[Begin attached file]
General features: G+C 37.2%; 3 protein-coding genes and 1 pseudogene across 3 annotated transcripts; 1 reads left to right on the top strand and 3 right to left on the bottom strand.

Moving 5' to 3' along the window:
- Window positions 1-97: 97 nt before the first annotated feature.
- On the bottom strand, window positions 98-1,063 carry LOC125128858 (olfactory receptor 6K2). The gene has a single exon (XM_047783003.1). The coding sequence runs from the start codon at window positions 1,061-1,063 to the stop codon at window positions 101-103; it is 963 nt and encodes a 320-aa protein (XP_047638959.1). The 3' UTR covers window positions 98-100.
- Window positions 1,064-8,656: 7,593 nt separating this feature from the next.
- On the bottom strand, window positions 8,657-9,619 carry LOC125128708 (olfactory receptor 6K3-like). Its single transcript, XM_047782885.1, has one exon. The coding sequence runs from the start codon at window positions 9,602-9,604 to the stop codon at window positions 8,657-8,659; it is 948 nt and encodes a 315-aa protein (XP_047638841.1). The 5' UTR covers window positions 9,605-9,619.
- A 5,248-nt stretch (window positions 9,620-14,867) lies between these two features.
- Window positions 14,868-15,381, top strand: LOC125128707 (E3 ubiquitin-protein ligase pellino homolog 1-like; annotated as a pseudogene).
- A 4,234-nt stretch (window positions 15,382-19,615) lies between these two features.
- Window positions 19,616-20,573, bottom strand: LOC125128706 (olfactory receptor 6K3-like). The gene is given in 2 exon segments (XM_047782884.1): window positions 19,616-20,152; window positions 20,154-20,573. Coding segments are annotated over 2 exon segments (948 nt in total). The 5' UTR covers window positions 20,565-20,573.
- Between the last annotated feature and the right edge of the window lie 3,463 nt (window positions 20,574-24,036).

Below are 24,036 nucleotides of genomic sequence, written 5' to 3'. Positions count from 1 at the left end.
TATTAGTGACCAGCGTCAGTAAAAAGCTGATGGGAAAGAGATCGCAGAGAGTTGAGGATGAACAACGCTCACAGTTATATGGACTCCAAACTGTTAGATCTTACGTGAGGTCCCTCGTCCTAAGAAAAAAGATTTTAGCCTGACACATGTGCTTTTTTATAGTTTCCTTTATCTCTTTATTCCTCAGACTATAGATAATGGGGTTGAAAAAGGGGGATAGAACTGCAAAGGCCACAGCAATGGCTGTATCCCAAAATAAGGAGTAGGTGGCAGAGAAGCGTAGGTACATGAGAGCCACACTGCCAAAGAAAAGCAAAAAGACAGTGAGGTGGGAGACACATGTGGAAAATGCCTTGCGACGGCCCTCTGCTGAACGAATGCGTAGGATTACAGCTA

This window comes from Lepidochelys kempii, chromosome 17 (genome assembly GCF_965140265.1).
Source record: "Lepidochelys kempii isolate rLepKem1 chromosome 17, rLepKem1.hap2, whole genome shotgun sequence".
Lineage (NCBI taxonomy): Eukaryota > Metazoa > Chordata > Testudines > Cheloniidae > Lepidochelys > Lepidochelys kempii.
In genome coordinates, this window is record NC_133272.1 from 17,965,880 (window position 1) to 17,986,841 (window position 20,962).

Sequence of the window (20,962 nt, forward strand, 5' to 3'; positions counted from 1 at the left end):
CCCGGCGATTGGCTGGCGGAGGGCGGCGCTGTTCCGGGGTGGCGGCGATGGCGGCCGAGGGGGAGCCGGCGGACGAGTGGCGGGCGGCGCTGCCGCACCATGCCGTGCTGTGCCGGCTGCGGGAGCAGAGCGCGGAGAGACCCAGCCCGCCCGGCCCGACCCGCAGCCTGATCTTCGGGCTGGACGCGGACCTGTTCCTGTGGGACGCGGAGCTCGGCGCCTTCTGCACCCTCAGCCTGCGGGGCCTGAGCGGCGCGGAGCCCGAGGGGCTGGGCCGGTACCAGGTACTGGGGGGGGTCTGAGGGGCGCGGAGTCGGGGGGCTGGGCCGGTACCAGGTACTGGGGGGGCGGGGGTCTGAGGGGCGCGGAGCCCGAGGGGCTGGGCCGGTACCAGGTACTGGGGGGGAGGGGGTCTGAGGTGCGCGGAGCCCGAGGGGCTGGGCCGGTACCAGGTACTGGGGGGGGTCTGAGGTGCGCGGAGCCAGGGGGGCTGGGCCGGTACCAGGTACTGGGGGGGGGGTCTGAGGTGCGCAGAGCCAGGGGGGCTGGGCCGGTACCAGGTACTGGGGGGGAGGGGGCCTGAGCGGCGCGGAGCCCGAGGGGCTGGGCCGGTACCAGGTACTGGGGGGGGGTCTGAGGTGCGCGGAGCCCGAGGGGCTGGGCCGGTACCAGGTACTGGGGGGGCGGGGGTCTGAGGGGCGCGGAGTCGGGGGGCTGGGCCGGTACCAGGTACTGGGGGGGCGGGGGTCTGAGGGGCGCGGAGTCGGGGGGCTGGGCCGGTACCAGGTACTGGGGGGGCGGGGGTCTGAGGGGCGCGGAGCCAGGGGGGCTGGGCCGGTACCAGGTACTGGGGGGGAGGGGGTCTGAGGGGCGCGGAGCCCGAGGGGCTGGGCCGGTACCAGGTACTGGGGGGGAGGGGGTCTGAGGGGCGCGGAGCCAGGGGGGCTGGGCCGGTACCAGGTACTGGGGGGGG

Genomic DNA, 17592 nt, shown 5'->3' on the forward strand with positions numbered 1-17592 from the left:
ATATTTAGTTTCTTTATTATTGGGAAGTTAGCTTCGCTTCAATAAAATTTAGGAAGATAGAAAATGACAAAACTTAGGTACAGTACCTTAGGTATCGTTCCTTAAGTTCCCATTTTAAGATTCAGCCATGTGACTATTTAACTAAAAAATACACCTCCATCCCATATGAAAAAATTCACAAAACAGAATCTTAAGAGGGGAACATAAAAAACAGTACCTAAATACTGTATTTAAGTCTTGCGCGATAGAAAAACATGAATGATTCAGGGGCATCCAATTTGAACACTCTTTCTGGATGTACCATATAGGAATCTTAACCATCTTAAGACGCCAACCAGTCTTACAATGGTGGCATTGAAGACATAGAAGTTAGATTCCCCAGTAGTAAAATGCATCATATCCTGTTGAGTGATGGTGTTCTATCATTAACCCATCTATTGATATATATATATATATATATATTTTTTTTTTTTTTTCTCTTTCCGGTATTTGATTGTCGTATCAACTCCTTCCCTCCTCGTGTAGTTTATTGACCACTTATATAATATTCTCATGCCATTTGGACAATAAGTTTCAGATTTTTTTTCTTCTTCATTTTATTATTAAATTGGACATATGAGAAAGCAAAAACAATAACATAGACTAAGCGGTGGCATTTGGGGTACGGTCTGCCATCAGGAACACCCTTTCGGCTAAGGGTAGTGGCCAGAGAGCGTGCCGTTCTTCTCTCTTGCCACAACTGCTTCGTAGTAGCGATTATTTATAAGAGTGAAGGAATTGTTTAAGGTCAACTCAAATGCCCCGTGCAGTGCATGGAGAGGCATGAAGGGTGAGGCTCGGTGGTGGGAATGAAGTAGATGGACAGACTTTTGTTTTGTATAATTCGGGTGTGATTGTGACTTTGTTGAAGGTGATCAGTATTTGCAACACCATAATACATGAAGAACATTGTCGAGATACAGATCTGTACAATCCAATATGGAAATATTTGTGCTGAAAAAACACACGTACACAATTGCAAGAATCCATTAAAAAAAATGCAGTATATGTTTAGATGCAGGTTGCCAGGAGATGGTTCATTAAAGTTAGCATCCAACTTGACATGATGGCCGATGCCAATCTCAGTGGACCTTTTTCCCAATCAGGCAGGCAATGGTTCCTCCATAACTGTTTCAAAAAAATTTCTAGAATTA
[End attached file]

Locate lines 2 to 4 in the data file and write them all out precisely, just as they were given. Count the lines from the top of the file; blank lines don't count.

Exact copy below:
Moving 5' to 3' along the window:
- Window positions 1-97: 97 nt before the first annotated feature.
- On the bottom strand, window positions 98-1,063 carry LOC125128858 (olfactory receptor 6K2). The gene has a single exon (XM_047783003.1). The coding sequence runs from the start codon at window positions 1,061-1,063 to the stop codon at window positions 101-103; it is 963 nt and encodes a 320-aa protein (XP_047638959.1). The 3' UTR covers window positions 98-100.